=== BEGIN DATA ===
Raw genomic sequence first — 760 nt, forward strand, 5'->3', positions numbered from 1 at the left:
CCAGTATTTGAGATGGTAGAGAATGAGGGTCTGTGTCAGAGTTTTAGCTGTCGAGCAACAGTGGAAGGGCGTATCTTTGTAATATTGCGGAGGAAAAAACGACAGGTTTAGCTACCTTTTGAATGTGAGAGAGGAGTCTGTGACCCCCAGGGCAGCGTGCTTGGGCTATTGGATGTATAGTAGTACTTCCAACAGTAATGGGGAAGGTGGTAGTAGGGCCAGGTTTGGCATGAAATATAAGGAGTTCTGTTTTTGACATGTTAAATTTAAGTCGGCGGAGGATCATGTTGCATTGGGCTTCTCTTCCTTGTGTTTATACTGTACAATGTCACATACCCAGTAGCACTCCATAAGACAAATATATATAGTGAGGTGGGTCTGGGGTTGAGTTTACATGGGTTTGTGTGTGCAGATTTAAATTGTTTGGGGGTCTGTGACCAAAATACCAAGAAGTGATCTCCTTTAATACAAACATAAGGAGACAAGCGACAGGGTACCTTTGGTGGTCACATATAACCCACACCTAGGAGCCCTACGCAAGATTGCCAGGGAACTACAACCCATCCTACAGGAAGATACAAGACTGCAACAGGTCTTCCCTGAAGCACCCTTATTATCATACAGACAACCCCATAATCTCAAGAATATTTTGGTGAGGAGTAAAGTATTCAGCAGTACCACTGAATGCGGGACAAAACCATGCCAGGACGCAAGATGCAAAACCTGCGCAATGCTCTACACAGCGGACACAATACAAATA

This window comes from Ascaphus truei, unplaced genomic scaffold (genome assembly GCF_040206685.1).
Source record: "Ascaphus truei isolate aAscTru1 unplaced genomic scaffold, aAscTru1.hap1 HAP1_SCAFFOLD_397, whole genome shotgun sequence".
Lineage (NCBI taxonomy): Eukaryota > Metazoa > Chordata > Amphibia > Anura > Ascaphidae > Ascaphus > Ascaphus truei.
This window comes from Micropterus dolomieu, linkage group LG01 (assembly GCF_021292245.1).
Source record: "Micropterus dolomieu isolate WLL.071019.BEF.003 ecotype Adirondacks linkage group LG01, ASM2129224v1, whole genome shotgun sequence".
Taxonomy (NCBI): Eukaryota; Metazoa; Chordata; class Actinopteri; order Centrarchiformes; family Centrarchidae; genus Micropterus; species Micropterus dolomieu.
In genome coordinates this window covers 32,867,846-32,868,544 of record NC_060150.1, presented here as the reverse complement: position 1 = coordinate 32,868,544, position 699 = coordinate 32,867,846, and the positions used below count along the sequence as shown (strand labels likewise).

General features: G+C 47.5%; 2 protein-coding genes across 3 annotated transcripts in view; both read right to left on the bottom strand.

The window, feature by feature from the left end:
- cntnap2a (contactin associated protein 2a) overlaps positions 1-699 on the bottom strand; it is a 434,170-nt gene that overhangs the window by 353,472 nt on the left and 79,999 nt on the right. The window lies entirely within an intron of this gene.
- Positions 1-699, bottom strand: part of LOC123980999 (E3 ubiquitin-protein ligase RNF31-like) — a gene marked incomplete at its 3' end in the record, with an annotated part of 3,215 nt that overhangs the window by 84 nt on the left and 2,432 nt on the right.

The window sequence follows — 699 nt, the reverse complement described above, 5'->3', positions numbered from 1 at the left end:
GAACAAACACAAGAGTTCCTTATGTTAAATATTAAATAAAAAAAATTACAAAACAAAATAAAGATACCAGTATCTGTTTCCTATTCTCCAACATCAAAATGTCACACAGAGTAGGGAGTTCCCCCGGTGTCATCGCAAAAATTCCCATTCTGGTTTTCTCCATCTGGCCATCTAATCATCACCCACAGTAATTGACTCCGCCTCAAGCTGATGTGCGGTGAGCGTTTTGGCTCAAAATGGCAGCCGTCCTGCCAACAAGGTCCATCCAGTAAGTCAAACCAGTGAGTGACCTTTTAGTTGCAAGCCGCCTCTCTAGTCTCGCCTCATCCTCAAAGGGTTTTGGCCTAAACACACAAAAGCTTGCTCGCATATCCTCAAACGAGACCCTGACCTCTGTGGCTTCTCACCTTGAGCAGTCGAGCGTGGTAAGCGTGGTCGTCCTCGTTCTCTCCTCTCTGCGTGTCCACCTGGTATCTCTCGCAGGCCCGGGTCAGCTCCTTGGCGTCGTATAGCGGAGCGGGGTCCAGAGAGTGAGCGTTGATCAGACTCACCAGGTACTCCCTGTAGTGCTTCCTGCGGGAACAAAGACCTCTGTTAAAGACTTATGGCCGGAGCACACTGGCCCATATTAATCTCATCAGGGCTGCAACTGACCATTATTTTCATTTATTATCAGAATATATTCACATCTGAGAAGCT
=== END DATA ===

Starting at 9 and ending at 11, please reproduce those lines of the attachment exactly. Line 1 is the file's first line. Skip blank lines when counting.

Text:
In genome coordinates this window covers 32,867,846-32,868,544 of record NC_060150.1, presented here as the reverse complement: position 1 = coordinate 32,868,544, position 699 = coordinate 32,867,846, and the positions used below count along the sequence as shown (strand labels likewise).

General features: G+C 47.5%; 2 protein-coding genes across 3 annotated transcripts in view; both read right to left on the bottom strand.

The window, feature by feature from the left end: